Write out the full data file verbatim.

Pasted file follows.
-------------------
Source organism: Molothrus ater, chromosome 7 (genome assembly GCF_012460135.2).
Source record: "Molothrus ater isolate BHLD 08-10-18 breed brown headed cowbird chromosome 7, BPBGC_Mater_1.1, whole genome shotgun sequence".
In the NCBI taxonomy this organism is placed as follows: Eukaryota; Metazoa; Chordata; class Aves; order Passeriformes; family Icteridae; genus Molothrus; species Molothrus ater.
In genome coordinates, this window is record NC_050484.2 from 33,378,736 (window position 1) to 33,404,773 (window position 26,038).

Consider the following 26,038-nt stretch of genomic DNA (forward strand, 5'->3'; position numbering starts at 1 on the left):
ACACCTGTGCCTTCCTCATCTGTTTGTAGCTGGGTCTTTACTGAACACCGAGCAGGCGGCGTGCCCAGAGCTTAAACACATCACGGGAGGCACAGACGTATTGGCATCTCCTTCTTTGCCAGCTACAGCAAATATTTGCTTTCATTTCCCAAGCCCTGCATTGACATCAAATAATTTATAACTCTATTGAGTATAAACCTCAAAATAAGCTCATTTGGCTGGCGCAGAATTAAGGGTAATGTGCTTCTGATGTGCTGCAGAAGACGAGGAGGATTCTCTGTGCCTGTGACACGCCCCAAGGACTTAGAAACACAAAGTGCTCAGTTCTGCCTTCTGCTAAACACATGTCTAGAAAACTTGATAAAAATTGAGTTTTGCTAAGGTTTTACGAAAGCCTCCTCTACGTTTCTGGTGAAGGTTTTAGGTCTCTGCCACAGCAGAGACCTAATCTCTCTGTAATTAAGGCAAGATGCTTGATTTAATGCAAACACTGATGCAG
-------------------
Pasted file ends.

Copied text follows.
Source organism: Molothrus ater, chromosome 7 (genome assembly GCF_012460135.2).
Source record: "Molothrus ater isolate BHLD 08-10-18 breed brown headed cowbird chromosome 7, BPBGC_Mater_1.1, whole genome shotgun sequence".
In the NCBI taxonomy this organism is placed as follows: Eukaryota; Metazoa; Chordata; class Aves; order Passeriformes; family Icteridae; genus Molothrus; species Molothrus ater.
In genome coordinates, this window is record NC_050484.2 from 33,378,736 (window position 1) to 33,404,773 (window position 26,038).

Consider the following 26,038-nt stretch of genomic DNA (forward strand, 5'->3'; position numbering starts at 1 on the left):
ACACCTGTGCCTTCCTCATCTGTTTGTAGCTGGGTCTTTACTGAACACCGAGCAGGCGGCGTGCCCAGAGCTTAAACACATCACGGGAGGCACAGACGTATTGGCATCTCCTTCTTTGCCAGCTACAGCAAATATTTGCTTTCATTTCCCAAGCCCTGCATTGACATCAAATAATTTATAACTCTATTGAGTATAAACCTCAAAATAAGCTCATTTGGCTGGCGCAGAATTAAGGGTAATGTGCTTCTGATGTGCTGCAGAAGACGAGGAGGATTCTCTGTGCCTGTGACACGCCCCAAGGACTTAGAAACACAAAGTGCTCAGTTCTGCCTTCTGCTAAACACATGTCTAGAAAACTTGATAAAAATTGAGTTTTGCTAAGGTTTTACGAAAGCCTCCTCTACGTTTCTGGTGAAGGTTTTAGGTCTCTGCCACAGCAGAGACCTAATCTCTCTGTAATTAAGGCAAGATGCTTGATTTAATGCAAACACTGATGCAG